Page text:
Saturday, November 20, 2004

Feminism's booby trap

A very interesting article from Joanna Murray-Smith. There is always so much writing about the feminist-mothering-work-childcare issue in national papers. So much of it doesn't quite hit the target. Murray-Smith is a persuasive Australian voice and a fantastic author (Emma and I heard her at Stephanie Alexander's resturant a few years back) and here offers some sobering thoughts and provocative questions.


Sunday, November 14, 2004

professional renewal

The latest EIA (140) (English In Australia) has just arrived, so I spent a luxurious few hours reading on Saturday morning while Austin slept (our new arrival - I'm keen to change the spelling to 'Austen' though). This edition is a 'review of texts' but interestingly enough it reads more like a professional conversation (or at least some of the reviews do). I'm a little ashamed to say that the ass. editor, Mark Howie, sent me some books to review for this edition and I didn't end up finishing them. I hope he'll speak to me again. Generally, I figure that reviews should be a chance to engage in professional reflection and argument rather than a bland recount of the book and it's virtues as a classroom resource. Many academic pubs do this - the ubiquitous 'review essay', but VATE and AATE have rarely asipired to these heights. The VATE newsletter is often poorly lacking in this kind of critical discourse. There are pressures of course to make reviews accessible and 'helpful' to those 'time-poor' teachers looking for ready-made resources for year 8, period 6, but this latest EIA seems to have found the middle ground and done both quite well. Read the editorial here. I hope that Mark Howie is around for a while - he seems to have something interesting to say.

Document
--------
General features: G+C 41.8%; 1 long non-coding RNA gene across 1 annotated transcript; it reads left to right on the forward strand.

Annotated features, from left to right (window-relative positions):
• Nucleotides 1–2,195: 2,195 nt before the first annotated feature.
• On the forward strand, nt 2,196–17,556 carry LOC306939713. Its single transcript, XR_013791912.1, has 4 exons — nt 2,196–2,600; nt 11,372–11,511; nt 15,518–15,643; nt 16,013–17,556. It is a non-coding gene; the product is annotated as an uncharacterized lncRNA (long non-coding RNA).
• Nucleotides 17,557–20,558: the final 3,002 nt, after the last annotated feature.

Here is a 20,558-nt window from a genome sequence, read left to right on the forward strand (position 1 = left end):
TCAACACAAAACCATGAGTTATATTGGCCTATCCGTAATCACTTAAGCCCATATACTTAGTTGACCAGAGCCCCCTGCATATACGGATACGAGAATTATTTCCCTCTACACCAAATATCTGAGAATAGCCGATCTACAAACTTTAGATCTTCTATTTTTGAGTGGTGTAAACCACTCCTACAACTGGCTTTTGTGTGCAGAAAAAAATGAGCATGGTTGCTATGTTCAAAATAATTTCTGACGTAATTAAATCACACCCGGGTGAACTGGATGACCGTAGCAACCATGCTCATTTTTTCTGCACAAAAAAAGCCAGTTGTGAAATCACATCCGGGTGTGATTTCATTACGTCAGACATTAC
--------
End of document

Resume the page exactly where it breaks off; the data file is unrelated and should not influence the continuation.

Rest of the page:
Tuesday, November 09, 2004

Will the sneering at the religious now stop?

It seems that a debate along the lines of this article are brewing in Australia as well as America. Well, not in terms of Dr Nicholas Tonti-Filippini's argument about an open debate, or what he calls, 'an inclusive, thoughtful and respectful debate on this issue, a debate that reasons rather than labels', but certainly one where 'religion' and 'seculariism' are pited against one another in crude and simplistic terms - the clash of 'fundamentalisms' perhaps? I get tired of this same old rot.

I imagine that things will get ugly and our governments will be playing plenty of wedge politics.